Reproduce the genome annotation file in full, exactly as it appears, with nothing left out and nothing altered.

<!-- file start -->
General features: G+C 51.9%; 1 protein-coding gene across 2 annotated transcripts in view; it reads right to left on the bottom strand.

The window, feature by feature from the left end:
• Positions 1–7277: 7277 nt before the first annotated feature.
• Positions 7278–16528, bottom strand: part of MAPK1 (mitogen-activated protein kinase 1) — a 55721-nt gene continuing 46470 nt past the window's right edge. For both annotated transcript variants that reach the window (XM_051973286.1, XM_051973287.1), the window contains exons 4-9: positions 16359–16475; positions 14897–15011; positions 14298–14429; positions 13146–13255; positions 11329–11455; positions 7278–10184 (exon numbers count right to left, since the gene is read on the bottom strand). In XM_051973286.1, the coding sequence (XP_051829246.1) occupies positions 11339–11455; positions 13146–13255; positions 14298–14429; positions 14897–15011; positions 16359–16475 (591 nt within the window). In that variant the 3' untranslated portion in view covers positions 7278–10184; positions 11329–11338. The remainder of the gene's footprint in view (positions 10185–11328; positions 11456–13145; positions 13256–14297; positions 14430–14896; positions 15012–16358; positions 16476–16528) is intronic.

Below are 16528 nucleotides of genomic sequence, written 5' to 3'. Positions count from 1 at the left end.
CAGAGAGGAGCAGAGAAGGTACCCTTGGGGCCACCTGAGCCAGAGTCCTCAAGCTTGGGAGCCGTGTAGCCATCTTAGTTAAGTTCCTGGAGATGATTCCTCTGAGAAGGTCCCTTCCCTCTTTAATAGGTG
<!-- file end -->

General features: G+C 51.9%; 1 protein-coding gene across 2 annotated transcripts in view; it reads right to left on the bottom strand.

The window, feature by feature from the left end:
• Positions 1–7277: 7277 nt before the first annotated feature.
• Positions 7278–16528, bottom strand: part of MAPK1 (mitogen-activated protein kinase 1) — a 55721-nt gene continuing 46470 nt past the window's right edge. For both annotated transcript variants that reach the window (XM_051973286.1, XM_051973287.1), the window contains exons 4-9: positions 16359–16475; positions 14897–15011; positions 14298–14429; positions 13146–13255; positions 11329–11455; positions 7278–10184 (exon numbers count right to left, since the gene is read on the bottom strand). In XM_051973286.1, the coding sequence (XP_051829246.1) occupies positions 11339–11455; positions 13146–13255; positions 14298–14429; positions 14897–15011; positions 16359–16475 (591 nt within the window). In that variant the 3' untranslated portion in view covers positions 7278–10184; positions 11329–11338. The remainder of the gene's footprint in view (positions 10185–11328; positions 11456–13145; positions 13256–14297; positions 14430–14896; positions 15012–16358; positions 16476–16528) is intronic.

Below are 16528 nucleotides of genomic sequence, written 5' to 3'. Positions count from 1 at the left end.
CAGAGAGGAGCAGAGAAGGTACCCTTGGGGCCACCTGAGCCAGAGTCCTCAAGCTTGGGAGCCGTGTAGCCATCTTAGTTAAGTTCCTGGAGATGATTCCTCTGAGAAGGTCCCTTCCCTCTTTAATAGGTG